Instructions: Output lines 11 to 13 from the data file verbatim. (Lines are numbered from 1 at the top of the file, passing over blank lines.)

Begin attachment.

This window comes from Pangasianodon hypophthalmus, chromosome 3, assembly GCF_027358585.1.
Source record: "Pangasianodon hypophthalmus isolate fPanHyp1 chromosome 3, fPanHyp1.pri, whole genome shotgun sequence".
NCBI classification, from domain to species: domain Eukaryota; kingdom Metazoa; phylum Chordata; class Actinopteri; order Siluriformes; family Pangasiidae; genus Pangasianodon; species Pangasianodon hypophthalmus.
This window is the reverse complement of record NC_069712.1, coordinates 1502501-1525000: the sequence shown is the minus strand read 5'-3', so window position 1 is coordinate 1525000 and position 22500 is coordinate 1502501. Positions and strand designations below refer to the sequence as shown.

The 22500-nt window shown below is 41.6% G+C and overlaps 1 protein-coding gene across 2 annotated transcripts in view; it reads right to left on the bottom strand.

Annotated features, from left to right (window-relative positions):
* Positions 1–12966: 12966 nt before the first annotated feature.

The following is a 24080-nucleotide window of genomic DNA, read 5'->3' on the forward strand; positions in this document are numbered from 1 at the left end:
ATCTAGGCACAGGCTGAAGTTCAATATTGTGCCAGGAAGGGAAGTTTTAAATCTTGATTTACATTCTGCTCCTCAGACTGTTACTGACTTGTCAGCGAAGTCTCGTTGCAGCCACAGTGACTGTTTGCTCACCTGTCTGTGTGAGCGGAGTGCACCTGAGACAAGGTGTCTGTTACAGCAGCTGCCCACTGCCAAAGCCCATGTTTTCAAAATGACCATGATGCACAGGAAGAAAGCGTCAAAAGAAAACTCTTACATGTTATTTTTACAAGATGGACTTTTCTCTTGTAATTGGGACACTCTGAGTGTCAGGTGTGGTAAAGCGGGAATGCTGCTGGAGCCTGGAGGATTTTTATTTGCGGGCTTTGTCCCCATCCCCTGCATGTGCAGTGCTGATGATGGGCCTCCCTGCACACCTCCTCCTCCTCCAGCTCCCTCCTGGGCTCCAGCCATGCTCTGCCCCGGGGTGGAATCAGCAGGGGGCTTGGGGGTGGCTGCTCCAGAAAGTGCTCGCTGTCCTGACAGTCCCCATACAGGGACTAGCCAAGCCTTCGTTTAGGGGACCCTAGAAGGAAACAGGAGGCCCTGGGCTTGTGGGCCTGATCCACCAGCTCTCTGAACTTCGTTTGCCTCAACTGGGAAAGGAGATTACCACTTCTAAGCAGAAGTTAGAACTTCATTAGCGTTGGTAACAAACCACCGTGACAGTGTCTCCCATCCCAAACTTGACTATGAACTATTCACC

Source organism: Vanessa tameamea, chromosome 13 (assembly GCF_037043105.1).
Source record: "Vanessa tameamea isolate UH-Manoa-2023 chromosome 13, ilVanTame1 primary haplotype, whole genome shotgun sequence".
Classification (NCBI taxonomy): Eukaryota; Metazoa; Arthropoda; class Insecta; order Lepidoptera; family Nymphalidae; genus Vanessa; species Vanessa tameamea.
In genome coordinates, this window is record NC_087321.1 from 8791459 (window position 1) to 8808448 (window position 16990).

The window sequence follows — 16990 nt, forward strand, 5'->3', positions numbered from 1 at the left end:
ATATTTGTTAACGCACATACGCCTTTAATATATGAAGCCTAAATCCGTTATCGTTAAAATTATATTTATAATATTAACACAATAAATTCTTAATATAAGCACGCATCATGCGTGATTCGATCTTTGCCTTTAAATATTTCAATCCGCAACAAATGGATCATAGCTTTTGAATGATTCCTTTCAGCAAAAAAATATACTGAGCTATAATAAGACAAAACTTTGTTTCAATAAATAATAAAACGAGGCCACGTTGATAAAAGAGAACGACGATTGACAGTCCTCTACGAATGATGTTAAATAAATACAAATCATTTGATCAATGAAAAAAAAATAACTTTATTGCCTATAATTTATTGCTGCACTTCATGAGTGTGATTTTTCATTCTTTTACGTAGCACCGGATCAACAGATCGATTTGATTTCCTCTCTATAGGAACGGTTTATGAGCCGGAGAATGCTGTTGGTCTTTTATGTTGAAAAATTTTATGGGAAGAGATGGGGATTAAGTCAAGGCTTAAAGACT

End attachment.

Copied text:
Source record: "Vanessa tameamea isolate UH-Manoa-2023 chromosome 13, ilVanTame1 primary haplotype, whole genome shotgun sequence".
Classification (NCBI taxonomy): Eukaryota; Metazoa; Arthropoda; class Insecta; order Lepidoptera; family Nymphalidae; genus Vanessa; species Vanessa tameamea.
In genome coordinates, this window is record NC_087321.1 from 8791459 (window position 1) to 8808448 (window position 16990).